01st August, 2019
Feeling a bit dusty? We share our tips to keep the dust out of your car storage environment There is no denying that dust is the age-old enemy of vehicle storage. Leave an uncovered car in a seemingly enclosed garage for a short period time and before long a light coating has immersed itself on the paint. Take it for a drive and then get caught in a shower of rain and suddenly you have a vehicle in need of a good wash. In this article we share our tips based on our experiences in keeping the dust down in our car storage facility.
The foundation of keeping the dust down and off your car starts Start by deep cleaning the entire vehicle storage space – both down-low and up high (dust will accumulate on rafters, cross bracing and support trusses, and then potentially be disturbed by wind pressure when opening and closing the access doors. Use a high-powered vacuum wherever possible, as this is the most effective way of actually removing the dust.
The same goes for the car itself – if dirty, give it a good hand wash before putting it away into the storage environment, otherwise the vehicle itself becomes a source of dust. This is particularly important if you plan to use a dust cover, as applying a cover on a dirty car can do more harm than good.
A silent culprit of dust can be the floor itself. Unsealed concrete will eventually breakdown into fine cement particles, which are then prone to becoming airborne if disturbed by vehicle, machinery or even pedestrian movements. Using a quality penetrating sealing agent on your concrete will ensure cement dust contamination is minimised. Another culprit is unfilled concrete joints, such as pictured below. These gaps are prime for collecting dirt and debris that will be disturbed by garage/storage area movements. Investing in some gap-filler silicone is an effective way of eliminating this problem.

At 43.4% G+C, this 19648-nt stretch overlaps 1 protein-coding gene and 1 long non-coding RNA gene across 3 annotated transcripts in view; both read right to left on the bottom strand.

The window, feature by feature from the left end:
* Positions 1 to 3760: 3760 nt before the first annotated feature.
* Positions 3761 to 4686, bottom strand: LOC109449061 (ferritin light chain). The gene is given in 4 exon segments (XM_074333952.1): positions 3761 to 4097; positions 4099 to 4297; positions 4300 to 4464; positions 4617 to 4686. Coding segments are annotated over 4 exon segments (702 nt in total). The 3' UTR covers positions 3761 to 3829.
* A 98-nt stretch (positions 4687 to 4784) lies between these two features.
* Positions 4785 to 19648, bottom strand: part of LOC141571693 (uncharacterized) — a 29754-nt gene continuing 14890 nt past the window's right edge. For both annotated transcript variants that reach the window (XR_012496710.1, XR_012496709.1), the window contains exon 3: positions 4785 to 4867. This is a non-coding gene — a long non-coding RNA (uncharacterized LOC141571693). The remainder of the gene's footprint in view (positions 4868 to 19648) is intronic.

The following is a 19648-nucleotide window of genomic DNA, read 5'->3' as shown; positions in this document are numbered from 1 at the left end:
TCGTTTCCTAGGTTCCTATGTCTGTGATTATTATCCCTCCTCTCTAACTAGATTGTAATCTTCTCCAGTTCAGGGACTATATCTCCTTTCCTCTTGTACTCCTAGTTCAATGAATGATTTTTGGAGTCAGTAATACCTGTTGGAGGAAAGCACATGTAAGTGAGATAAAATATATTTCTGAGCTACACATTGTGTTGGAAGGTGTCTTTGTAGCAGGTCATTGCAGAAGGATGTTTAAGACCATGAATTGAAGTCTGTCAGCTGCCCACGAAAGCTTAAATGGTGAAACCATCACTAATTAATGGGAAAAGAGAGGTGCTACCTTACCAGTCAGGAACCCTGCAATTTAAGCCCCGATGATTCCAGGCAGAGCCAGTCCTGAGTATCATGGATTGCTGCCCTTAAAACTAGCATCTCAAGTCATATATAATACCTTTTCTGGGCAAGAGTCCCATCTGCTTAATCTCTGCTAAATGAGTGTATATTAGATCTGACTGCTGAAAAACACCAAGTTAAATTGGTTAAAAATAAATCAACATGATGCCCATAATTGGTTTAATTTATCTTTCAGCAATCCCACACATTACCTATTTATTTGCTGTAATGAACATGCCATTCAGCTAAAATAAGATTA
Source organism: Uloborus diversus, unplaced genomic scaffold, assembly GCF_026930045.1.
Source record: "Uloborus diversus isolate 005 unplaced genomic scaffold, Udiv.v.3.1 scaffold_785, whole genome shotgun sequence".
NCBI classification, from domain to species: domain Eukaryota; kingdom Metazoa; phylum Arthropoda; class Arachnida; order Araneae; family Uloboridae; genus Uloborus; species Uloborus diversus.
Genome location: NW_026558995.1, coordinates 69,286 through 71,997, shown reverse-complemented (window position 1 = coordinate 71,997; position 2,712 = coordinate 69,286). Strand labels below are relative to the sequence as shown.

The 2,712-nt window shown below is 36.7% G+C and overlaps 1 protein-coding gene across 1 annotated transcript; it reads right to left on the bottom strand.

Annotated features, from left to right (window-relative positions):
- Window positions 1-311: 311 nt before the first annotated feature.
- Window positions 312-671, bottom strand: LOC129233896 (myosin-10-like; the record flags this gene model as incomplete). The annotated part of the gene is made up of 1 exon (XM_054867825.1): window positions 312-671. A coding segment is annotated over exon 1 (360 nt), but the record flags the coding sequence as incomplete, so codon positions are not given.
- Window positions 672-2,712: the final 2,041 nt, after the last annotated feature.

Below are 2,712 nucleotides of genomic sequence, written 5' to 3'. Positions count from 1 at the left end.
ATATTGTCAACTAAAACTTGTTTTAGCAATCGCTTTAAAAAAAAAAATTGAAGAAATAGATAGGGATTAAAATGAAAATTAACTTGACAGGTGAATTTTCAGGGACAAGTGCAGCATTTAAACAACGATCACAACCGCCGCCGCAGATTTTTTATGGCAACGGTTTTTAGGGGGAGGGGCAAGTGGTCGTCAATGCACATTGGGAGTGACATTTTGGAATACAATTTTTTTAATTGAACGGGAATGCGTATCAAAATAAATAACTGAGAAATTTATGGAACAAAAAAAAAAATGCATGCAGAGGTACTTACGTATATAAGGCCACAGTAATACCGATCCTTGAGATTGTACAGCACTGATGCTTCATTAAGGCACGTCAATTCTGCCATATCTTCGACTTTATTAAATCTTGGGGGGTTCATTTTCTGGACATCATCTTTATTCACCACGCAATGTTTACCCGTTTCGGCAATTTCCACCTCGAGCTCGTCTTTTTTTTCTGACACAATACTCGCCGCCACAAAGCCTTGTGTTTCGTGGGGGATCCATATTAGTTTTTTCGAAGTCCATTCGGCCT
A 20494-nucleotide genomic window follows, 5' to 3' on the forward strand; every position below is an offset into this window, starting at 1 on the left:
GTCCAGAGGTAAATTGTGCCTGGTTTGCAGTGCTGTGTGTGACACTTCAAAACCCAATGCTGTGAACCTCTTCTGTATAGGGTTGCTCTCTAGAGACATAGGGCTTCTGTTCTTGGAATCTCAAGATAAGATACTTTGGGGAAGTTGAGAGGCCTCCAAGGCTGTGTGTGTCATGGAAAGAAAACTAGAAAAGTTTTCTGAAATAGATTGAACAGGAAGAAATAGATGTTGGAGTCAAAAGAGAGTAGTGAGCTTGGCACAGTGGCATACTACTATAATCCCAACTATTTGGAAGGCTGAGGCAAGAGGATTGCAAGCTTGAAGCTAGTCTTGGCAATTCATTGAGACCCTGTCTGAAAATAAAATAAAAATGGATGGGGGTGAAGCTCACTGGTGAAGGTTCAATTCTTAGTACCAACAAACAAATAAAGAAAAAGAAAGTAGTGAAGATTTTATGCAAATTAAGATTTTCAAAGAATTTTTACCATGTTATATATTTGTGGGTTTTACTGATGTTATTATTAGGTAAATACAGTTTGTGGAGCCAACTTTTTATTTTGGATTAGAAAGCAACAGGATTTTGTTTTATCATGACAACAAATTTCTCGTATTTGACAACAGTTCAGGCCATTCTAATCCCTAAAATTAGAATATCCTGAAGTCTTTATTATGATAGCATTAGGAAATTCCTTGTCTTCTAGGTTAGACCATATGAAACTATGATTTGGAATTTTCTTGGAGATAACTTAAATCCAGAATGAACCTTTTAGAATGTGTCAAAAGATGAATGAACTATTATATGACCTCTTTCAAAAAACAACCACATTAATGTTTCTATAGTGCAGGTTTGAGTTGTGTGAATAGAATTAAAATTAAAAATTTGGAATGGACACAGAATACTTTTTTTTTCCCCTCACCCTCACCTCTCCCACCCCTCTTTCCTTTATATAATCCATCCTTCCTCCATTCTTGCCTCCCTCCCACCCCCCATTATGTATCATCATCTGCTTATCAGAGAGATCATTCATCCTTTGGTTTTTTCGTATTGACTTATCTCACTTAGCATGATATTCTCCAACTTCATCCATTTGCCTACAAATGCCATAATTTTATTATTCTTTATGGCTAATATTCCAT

Unsealed gaps in concrete such as this are extremely prone to trapping dust and debris
Filter your Windows & Vents
A cheap pollen screen like this can help mitigate dust migration. A 30m roll of this stuff cost us $50 and we installed it ourselves!
In the quest to ‘dust-proof’ your car storage environment, a cheap and effective solution can be found in a fine-gauze dust/pollen screen. Use this as a measure to mitigate dust migration without restricting ventilation.
Shut Up Shop
This is a pretty self explanatory one, and also assists with security and privacy.
Cover It Up (If You Have To)
If you have to use a dust cover, then don’t cheap out!
As we highlighted in our car cover article earlier in the year, if you can’t ensure your car storage environment is completely dust free, use a soft, breathable cotton-based cover to protect your vehicle from dust contamination. The breathable fabric will allow moisture to escape, and its soft material will minimise any potential micro-scratching to the paint. (Tip: Don’t apply a cover on a car immediately after using it – let the engine bay cool down first, as this will avoid trapping any condensation under the cover. To be clear, a completely dust free environment is preferable over using a cover, however in most environments this is simply just not possible.
Lastly – never put a cover straight onto a dirty or dusty car. It is completely counter-intuitive, as the cover will swirl around the contamination, which will in-turn scratch the paint, and dirty the cover. A clean car will obviously have less dirt to spread around once in the garage.
Should I Use an Air Filtration System?
Using a dust air filtration system is another step to further cleanse the area of airborne particles. Probably not a necessity for most uses, however if dust is a real issue, or if having a dusty car is an even bigger issue then a small filtration machine like this one from Trade Tools will help keep the air low on dust pollution.
Thanks for reading! We hope you enjoyed reading this article as much as we enjoyed putting it together!